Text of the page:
Good for him. He deserves it.All in the family for Lawrence Tynes
BY MELISSA GRACE and and CORKY SIEMASZKO
DAILY NEWS STAFF WRITERS
Tuesday, January 22nd 2008, 4:00 AM
AP Say hello to the little fans of Giants hero Lawrence Tynes, seen in July pic, newborn twins Caleb (l.) and Jaden, who's held by wife, Amanda.
Phillip/AP A jubilant Tynes after kicking the Giants into the Super Bowl.
The victory party was underway when Lawrence Tynes, still savoring his dramatic 47-yard field goal that put the Giants in the Super Bowl, called one of his biggest fans - his mother.
"He said, 'Mom, you're going to the Super Bowl,'" Margaret Tynes said Monday. "I was still in shock."
And exhausted from praying.
"I prayed to every saint I could," Tynes told the Daily News, the burr of her Scottish accent still strong after nearly 20 years in Florida.
"You know what would have happened if he lost the game for the Giants? He would have been in the bad books for a long time."
The proud mom, who lives in Milton, Fla., said she agonized over the two field goals her youngest son shanked in the fourth quarter - but never doubted he could win the game.
"The coach was angry after the second miss," she said, referring to Giants coach Tom Coughlin. "It upset me. That's my son."
The 29-year-old kicker - who is called L.T. by pals - was holed up Monday at his Clifton, N.J., home with his wife, Amanda, and their 6-month-old twin boys, Caleb and Jaden.
While Tynes was Mr. Cool on the frigid field in Green Bay, he wasn't feeling well Monday and couldn't talk with reporters. So Giants quarterback Eli Manning sang his praises.
"He missed two kicks early on, but when he got the opportunity at 47 yards in the cold he ran right out there," Manning said. "He has great confidence in himself."
The son of a former Navy SEAL and a Scottish lass, Tynes spent his first 10 years in soccer-mad Scotland before moving with his parents to the Florida Panhandle.
Locals mistook Tynes for Irish and teased him and his two older brothers, Jason and Mark, about their accents, calling them the Lucky Charms.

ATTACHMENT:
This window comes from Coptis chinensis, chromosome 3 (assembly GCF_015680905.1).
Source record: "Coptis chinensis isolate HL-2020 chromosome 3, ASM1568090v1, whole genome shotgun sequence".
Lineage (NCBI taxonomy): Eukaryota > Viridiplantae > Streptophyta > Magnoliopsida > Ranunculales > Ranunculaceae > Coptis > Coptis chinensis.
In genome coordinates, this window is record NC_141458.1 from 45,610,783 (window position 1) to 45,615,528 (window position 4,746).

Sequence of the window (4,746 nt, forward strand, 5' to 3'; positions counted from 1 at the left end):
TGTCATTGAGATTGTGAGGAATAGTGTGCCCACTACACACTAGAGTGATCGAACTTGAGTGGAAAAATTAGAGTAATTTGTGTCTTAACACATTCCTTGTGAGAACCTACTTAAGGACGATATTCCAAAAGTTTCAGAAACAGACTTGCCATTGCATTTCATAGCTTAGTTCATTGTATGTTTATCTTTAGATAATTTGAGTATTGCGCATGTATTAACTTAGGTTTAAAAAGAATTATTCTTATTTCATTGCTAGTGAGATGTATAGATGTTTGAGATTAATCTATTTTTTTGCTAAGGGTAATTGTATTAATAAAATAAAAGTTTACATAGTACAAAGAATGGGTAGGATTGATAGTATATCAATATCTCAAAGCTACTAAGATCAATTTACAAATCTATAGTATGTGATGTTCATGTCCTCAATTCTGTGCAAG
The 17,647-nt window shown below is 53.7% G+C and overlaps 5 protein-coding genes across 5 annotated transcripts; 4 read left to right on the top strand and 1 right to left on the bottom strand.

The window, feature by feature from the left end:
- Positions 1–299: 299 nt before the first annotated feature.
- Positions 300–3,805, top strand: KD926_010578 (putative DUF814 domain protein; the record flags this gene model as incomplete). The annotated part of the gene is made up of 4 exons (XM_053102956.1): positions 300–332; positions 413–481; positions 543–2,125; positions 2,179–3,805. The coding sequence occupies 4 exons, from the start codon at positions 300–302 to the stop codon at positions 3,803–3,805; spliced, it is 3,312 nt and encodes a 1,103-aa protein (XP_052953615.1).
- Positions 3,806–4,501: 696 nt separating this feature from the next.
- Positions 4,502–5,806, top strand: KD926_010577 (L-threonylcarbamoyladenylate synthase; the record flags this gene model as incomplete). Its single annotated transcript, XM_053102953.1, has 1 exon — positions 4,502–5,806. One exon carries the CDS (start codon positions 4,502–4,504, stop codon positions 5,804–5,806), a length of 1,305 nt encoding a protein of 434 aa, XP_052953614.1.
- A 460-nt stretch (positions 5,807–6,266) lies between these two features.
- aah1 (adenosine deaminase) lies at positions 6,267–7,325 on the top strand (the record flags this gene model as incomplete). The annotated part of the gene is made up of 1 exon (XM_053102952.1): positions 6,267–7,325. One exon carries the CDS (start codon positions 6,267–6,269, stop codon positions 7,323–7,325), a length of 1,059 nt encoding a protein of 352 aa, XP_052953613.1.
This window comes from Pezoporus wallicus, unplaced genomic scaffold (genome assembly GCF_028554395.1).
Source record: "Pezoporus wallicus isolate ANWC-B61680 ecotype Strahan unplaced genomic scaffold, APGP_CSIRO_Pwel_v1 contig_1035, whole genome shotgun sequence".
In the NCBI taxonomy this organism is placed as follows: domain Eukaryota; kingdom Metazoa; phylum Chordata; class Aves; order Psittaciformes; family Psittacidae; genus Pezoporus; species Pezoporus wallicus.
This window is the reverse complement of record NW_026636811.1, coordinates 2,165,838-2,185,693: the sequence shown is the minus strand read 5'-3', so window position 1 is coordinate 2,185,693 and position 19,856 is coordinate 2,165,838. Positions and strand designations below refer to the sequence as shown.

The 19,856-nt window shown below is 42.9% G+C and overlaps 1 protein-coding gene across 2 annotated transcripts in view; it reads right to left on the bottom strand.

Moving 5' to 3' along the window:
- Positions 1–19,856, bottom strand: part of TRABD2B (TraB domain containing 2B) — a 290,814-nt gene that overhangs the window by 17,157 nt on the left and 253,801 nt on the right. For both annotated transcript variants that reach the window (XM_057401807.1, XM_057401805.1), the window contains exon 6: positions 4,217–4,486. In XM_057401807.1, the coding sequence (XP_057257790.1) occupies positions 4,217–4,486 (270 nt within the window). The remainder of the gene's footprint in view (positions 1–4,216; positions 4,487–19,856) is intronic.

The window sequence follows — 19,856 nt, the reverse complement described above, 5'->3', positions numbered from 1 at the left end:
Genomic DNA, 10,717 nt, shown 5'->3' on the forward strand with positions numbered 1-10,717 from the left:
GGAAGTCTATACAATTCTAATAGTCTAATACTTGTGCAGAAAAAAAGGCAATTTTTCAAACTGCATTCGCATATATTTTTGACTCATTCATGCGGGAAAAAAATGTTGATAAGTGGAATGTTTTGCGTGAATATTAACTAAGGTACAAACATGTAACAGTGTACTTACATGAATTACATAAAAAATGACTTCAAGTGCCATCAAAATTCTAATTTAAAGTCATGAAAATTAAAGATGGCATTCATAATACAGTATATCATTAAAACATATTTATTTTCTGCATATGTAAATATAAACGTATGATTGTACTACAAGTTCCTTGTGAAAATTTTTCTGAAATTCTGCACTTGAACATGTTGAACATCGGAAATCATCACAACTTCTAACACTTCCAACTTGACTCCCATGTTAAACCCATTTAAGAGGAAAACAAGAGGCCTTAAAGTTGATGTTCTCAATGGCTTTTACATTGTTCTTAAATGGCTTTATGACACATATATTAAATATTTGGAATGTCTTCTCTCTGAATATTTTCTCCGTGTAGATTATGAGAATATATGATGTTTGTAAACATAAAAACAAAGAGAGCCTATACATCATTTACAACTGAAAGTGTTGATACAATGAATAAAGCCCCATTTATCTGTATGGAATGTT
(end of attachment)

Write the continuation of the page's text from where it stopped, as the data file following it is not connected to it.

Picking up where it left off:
The teasing stopped when Tynes showed he could kick a football through the uprights and became a star at Milton High School.
Place kickers often get the call when the game is on the line. As a result, they are prone to quirky habits to deal with the stress.
Tynes would carefully wash his car by hand before every game. "I know it's a strange thing, but it helped him stay calm," his mother said.
Tynes went on to earn a criminal justice degree at Troy University in Alabama and considered going to law school or becoming a cop like his dad, Larry.
"He's always got something to fall back on," his mother said.
After graduating, Tynes returned to Scotland and played for the Scottish Claymores in NFL Europa for a year. He played in the Canadian Football League for two years before hooking up with the Kansas City Chiefs.
Tynes joined the Giants this year and got plenty of grief about his nickname, which also belongs to retired Giants great Lawrence Taylor.
Although Tynes' playoff heroics are now part of Giants lore, his private life has had some drama.
He had a minor brush with the law in 2005, when he broke a bouncer's nose in a bar fight, and his brother Mark is serving 30 years in prison for peddling marijuana.
Still, Tynes manages to tune out the turmoil and concentrate on kicking field goals for Big Blue.
"He's been great for us all season," Manning said. "He's got a great attitude."
(30 years for marijuana?!?!?!?!)